Reuters - Share indexes climbed Tuesday as market participants bet China's economic strength would help underpin growth in the region - even as pandemic lockdowns threatened to lengthen the road to recovery in the West.

Data out Monday confirmed the world's second-largest economy was one of the few to grow during 2020 and actually picked up speed as the year closed.

MSCI's broadest index of Asia-Pacific shares outside Japan firmed 0.98% to close to its high. Japan's Nikkei bounced 1.5%, recovering all the losses suffered Monday when caution had dominated markets.

Australia's index climbed 1.25% as market participants bet on news that Queensland state was set to lift virus-led restrictions and on prospects of better production numbers from local miners. It was also helped by improved industrial activity in top consumer China.

China blue chips remained flat while Hong Kong's Hang Seng advanced 1.8%.

U.S. stocks looked a little steadier as futures for the S&P 500 added 0.51% and Nasdaq futures 0.59%.

Analysts at JPMorgan felt the coming earnings season could brighten the mood given the consensus in Europe was for a fall of 25% year on year - setting a very low bar.

"The projected earnings-per-share growth in Europe now stands at the lows of the crisis which seems too conservative and could likely lead to positive surprises over the reporting season," they said.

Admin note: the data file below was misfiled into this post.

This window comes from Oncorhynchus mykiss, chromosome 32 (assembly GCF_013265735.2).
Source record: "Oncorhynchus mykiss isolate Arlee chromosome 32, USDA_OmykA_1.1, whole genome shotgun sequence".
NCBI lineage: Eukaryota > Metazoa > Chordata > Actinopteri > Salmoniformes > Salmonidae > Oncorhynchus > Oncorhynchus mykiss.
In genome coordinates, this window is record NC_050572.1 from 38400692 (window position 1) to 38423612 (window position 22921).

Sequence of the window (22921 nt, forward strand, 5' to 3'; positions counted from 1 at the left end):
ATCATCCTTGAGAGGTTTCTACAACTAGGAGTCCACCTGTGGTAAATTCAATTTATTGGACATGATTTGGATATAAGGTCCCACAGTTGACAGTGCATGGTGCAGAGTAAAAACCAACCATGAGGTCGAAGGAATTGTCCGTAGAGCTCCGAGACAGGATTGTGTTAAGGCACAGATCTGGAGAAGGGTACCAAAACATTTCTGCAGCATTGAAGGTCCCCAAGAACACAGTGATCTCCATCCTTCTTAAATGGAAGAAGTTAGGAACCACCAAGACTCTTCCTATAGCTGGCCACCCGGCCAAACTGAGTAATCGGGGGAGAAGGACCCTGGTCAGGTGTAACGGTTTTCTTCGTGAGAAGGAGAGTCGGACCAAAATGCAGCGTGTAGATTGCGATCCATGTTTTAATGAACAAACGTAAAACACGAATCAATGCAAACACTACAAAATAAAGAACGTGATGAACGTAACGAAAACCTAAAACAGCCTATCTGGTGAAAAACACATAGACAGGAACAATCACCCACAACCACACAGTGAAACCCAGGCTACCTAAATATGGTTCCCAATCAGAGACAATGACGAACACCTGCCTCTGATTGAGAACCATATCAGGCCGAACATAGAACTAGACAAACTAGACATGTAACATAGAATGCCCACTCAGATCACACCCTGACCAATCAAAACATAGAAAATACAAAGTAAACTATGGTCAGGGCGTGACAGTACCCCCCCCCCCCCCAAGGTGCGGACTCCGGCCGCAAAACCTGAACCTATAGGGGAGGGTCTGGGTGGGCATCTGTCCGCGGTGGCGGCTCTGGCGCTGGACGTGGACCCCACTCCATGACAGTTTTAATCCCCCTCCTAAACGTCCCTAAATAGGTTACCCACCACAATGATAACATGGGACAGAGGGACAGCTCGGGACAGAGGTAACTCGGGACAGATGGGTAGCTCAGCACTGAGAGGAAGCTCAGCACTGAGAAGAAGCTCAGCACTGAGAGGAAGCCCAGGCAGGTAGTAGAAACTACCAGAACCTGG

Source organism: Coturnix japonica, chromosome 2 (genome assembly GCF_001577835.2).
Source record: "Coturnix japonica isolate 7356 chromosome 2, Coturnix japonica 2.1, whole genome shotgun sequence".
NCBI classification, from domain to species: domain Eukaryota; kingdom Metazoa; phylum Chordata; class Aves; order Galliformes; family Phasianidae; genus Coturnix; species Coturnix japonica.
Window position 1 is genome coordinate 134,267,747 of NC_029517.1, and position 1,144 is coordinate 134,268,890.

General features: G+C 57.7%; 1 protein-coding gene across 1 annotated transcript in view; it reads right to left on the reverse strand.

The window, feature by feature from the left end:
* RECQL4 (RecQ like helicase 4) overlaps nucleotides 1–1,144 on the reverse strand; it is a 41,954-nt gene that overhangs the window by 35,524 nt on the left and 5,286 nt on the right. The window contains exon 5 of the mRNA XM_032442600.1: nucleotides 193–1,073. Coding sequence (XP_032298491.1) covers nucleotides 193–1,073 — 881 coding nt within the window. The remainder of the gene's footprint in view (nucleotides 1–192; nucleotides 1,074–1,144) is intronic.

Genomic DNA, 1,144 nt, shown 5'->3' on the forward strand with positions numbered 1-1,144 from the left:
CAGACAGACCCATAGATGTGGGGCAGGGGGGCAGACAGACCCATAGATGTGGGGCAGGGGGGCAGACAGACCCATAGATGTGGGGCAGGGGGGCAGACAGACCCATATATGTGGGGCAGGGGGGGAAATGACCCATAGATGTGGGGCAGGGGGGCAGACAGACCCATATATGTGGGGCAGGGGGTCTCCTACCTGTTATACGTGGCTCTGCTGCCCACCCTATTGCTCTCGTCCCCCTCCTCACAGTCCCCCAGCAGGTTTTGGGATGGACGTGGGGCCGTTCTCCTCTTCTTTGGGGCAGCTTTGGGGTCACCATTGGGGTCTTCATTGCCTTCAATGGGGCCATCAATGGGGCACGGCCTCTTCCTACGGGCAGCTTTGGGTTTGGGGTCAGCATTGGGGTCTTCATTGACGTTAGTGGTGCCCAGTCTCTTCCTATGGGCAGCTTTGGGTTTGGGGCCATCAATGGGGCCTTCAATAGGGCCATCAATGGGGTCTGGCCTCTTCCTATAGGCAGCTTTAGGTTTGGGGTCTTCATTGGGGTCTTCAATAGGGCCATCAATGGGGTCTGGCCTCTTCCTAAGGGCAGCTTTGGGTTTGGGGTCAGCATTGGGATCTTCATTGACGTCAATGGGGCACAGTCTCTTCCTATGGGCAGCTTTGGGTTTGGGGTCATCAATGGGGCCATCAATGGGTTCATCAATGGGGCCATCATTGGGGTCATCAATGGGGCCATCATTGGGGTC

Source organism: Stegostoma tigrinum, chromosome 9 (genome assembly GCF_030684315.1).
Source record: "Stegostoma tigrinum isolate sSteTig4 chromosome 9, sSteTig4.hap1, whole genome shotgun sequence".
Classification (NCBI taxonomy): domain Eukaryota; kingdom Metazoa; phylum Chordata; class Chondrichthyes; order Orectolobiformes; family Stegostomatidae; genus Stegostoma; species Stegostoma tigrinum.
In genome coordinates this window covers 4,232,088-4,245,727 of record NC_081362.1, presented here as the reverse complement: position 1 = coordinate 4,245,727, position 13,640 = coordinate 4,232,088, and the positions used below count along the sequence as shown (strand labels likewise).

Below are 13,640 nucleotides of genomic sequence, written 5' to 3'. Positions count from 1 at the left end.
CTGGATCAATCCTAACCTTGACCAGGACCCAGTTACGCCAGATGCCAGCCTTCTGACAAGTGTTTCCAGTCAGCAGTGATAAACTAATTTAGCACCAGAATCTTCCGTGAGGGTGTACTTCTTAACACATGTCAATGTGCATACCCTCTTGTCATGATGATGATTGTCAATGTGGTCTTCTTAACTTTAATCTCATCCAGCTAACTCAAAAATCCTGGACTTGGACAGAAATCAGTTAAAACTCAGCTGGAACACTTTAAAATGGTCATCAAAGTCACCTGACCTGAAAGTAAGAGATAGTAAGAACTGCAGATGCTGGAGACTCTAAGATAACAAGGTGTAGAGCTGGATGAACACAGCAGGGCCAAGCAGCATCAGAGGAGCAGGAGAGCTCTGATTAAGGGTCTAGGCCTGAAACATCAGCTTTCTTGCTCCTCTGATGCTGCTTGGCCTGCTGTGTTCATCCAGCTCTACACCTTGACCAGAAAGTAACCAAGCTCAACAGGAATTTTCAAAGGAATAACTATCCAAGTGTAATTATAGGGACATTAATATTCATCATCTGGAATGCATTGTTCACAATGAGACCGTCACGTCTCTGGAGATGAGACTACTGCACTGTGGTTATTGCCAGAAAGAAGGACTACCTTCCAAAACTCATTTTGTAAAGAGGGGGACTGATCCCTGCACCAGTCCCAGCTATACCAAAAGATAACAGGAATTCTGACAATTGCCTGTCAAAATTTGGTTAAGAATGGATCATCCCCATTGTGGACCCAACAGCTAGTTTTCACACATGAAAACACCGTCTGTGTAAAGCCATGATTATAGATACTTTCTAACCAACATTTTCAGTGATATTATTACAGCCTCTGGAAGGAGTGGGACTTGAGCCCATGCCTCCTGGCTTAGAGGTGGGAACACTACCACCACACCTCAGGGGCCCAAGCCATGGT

The same could be true for the U.S. where results from Bank of America, Morgan Stanley, Goldman Sachs and Netflix are due this week.

For now, dealers were cautious ahead of U.S. President-elect Joe Biden's inauguration given the risk of more mob violence, along with doubts about how much of his fiscal stimulus package will pass Republican opposition in Congress.

Janet Yellen, Biden's nominee to run the Treasury Department, will tell the Senate Finance Committee on Tuesday the government must "act big" with the coronavirus relief plan.

"Biden will not want the risk of a double-dip recession to escalate," analysts at ANZ said.

The full $1.9 trillion proposal combined with stimulus already agreed would amount to 10% of gross domestic product.

"That would be sufficient to close any output gap and underpin a gradual recovery in inflation as demand firms," they said. "But it will be a difficult winter, and market participants will need renewed confidence in the inflation trade before established earlier trends reassert themselves."

Wall Street is preparing for tougher regulations now that the Democrats control the Senate - with Biden set to nominate two consumer champions to top financial agencies.

In bond markets, 10-year Treasury yields were steady at 1.10% and off their recent 10-month high of 1.187% as market participants waited to see how much fiscal stimulus might actually get passed.

Currencies were quiet with the dollar index last at 90.684.

The euro was little changed at $1.2095 after touching a six-week low of $1.2052 overnight. The dollar was unmoved on the safe-haven yen at 103.89.

The Canada dollar eased to $1.2731 on reports Biden would cancel a permit for the Keystone XL pipeline as one of his first acts in office.

Gold steadied at $1,840 an ounce after briefly reaching a six-week low of $1,809.90 overnight.

World demand concerns kept oil prices in check. U.S. crude fell 0.1% to $52.29 a barrel while Brent crude futures rose 0.48% to $55.02 a barrel.